Thursday, September 12, 2013

In Memorium: Patricia Anne Schanno Schotl, 1928-2013

In Memorium: Patricia Anne Schanno Schotl, 1928-2013
Patricia Schanno, n.d.

Much of this blog was written before we learned of Aunt Pat's passing.  We were aware of some of the health problems she dealt with daily, but when we saw her she was cheerful, happy for the visit, moving about preparing lunch and all the while chatting away about the kids and the neighbors, her card games and trips to the casino.  We spoke to her after our visit and planned to see her in October.  We were very surprised and saddened when a family member sent us the obituary from the Sunday paper of September 7.
We concluded our July 2013 Minnesota trip with a  visit with Aunt Patricia Schanno Schotl at her residence, in a senior apartment building on Larpenteur Avenue, in Roseville.  

Earlier in the summer, Shan and I composed a letter to her and two of her children.  We found addresses through Internet searches and sent a letter that detailed our forthcoming visit and our wish to meet and share experiences with them.   A  few weeks later there was a phone call from Aunt Pat.

She had just returned from a "grandchild wedding up north" and found our letter.  "When can you come?... can you stay for lunch?  I'll make Fajitas. Do you like Fajitas?"

Herbert J. Schanno, Roselawn Cemetery,
Roseville MN

Mollie Dieters Schanno Roselawn Cemetery,
 Roseville MN

Pat's paternal grandfather, Herbert John Schanno, was born on December 28, 1880 in Minnesota. He married Molly Deiters.   Their son Clinton and daughter Iona were adopted.

According to Pat, Herbert owned a dairy farm near the Pearson Candy factory along West 7th Street near downtown St. Paul.  He also worked as a milk tester.  He  died at the age of 46 on December 17, 1926 and is buried in Roselawn Cemetery, Roseville, Minnesota.  Molly was born on Nov. 1, 1882, and died on June 20 1974. She is also buried in Roselawn Cemetery.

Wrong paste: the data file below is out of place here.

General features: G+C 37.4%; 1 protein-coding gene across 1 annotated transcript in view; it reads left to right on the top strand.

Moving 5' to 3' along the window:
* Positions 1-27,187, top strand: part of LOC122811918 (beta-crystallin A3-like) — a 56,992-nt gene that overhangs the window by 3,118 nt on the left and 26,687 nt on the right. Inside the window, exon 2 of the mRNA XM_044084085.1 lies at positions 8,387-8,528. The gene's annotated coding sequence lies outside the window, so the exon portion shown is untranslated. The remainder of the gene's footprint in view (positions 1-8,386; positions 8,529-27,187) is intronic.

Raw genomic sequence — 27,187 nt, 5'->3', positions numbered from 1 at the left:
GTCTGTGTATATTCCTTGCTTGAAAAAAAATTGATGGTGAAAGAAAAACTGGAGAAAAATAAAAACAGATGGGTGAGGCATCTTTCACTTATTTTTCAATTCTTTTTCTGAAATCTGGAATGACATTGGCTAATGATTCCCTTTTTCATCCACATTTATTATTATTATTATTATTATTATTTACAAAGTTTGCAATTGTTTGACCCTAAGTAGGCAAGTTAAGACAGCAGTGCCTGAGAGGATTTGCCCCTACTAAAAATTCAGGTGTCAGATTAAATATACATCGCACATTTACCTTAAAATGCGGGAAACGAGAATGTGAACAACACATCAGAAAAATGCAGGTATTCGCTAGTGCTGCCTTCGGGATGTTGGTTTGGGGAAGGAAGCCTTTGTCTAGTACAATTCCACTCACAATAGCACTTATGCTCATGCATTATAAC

Helen Schanno, Calvary Cemetery,
St. Paul MN

Pat's father, Clinton/Clifton Schanno  married Pat's mother Helen A. Love.  They had three sons and one daughter.

Clinton was born April 5th , 1906 in West Saint Paul and died in Wirt Minnesota on his birthday in 1964. He is buried in Acacia Cemetery, Mendota Heights, Minnesota.  Her mother, Helen, was born on October 8, 1907, in Wisconsin.  She died on July 27, 1945 at the age of 37, and is buried in Calvary Cemetery in St Paul.

Washington High School, St. Paul

Smith School at Geranium and Sylvan

Patricia was the first born of the four, the only sister to Don, Del and Thomas.  She grew up in the Rice Street area of Saint Paul and went to Smith Elementary School and then to Washington High School where she graduated in 1946.  

She recalled the hard times of the Depression when she put cardboard in her shoes and her Dad had earned money by "dare boxing."  "He used to come home with black eyes."   She said he also talked about his cooking for the railroad guys but didn't know if it was a job with the railroad or if he had cooked for some of the hobos down by the railroad yards.  Her father's given name was Clinton, but somehow or for some reason, it had been changed to Clifton.  "It may have been to avoid the bill collectors."  A photo she seems to especially treasure is one of her father with her brother Donald and his first deer.

According to the 1931 and 1932 St. Paul City Directories, Clinton was living with wife Helen and young family at 1034 Crowell Ave, St. Paul.  Patricia was aged 6.  He was employed as a driver for St. Paul Milk Company. The family then moved to 63 Jessamine Ave. and he was working as a truck driver for Baldwin Transfer Co.  His wife, Helen Love Schanno died on July 27 of 1945.   Her Father remarried in 1946 to Helen M Kuebelbeck and continued to live in the  house on Jessamine.  After her Mother's death Pat moved out and lived with a neighbor.  In 1948 Clinton was employed as the "Recording Secretary for St. Paul General Drivers, Union Local 120".